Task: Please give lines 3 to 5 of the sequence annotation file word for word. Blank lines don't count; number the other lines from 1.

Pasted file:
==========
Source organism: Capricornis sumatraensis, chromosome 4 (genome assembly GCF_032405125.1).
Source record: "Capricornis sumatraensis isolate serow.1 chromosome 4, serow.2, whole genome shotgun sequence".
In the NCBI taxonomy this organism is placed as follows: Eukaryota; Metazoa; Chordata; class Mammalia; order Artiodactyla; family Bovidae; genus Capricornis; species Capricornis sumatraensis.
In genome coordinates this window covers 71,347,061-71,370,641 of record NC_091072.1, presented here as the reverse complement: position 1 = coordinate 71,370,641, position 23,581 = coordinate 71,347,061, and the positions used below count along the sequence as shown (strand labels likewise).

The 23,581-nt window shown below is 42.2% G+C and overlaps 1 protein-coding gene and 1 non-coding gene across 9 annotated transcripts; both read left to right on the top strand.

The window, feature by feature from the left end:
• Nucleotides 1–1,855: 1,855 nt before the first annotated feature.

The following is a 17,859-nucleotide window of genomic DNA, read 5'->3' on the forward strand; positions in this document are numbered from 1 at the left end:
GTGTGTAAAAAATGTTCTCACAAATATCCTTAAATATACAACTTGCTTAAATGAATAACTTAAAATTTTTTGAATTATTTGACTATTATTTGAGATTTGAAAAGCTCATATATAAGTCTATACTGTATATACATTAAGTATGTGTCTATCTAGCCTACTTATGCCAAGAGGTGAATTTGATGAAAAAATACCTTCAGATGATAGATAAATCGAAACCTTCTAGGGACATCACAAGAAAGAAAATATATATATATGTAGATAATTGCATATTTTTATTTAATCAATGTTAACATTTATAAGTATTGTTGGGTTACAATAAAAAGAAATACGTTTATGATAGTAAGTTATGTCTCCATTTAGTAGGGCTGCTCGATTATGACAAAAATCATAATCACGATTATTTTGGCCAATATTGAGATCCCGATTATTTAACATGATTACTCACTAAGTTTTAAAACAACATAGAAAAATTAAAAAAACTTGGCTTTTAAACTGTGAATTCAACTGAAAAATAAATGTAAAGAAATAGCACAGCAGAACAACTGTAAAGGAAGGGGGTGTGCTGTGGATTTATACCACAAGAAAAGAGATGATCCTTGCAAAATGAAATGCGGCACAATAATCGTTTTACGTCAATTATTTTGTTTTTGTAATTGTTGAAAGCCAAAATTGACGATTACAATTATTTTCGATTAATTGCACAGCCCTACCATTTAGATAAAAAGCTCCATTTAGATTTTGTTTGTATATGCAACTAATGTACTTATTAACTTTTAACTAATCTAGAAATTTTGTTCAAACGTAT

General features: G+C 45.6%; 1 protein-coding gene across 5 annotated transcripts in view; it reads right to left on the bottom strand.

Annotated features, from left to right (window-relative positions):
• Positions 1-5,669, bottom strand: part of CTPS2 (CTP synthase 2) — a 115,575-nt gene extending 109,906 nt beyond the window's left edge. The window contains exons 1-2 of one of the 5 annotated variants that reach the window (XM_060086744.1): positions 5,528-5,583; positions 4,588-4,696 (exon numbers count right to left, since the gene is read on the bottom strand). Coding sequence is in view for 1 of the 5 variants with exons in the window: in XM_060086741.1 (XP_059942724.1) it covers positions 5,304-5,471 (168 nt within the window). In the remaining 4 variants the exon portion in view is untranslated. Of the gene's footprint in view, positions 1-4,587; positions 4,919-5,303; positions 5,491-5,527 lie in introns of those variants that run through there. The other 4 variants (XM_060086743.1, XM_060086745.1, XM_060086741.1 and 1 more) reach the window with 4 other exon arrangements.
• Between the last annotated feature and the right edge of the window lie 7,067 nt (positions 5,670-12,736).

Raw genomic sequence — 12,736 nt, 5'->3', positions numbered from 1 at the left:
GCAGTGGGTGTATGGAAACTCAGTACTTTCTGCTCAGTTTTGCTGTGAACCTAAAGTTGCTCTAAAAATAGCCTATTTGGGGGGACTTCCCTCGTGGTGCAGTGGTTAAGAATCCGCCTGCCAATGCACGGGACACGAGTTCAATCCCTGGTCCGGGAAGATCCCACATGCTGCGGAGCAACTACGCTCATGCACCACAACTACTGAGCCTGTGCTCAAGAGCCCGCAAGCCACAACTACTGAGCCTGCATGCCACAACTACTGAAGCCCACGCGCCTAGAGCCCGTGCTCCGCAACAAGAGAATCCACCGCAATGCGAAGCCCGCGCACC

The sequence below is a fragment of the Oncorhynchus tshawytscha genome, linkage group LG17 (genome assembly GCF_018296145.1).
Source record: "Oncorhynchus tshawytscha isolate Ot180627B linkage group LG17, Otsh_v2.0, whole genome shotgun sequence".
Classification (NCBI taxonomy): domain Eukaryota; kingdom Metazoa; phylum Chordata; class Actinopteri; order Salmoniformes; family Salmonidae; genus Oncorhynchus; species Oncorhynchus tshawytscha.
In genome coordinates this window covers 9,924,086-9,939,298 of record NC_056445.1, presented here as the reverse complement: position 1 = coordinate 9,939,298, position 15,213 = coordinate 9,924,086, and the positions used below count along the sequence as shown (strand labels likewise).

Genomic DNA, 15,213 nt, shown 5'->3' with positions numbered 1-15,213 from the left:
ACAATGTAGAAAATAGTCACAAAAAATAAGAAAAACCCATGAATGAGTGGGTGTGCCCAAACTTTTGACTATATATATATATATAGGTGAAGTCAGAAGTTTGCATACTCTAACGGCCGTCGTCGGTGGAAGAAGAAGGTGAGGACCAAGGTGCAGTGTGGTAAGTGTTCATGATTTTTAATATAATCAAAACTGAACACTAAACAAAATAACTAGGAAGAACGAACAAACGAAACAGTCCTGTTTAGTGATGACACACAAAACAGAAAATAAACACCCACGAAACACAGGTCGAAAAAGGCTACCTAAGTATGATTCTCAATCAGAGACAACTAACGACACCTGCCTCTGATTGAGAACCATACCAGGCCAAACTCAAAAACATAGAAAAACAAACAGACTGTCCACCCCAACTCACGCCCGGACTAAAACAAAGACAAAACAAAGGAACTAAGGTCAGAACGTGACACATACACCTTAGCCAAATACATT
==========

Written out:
In the NCBI taxonomy this organism is placed as follows: Eukaryota; Metazoa; Chordata; class Mammalia; order Artiodactyla; family Bovidae; genus Capricornis; species Capricornis sumatraensis.
In genome coordinates this window covers 71,347,061-71,370,641 of record NC_091072.1, presented here as the reverse complement: position 1 = coordinate 71,370,641, position 23,581 = coordinate 71,347,061, and the positions used below count along the sequence as shown (strand labels likewise).

The 23,581-nt window shown below is 42.2% G+C and overlaps 1 protein-coding gene and 1 non-coding gene across 9 annotated transcripts; both read left to right on the top strand.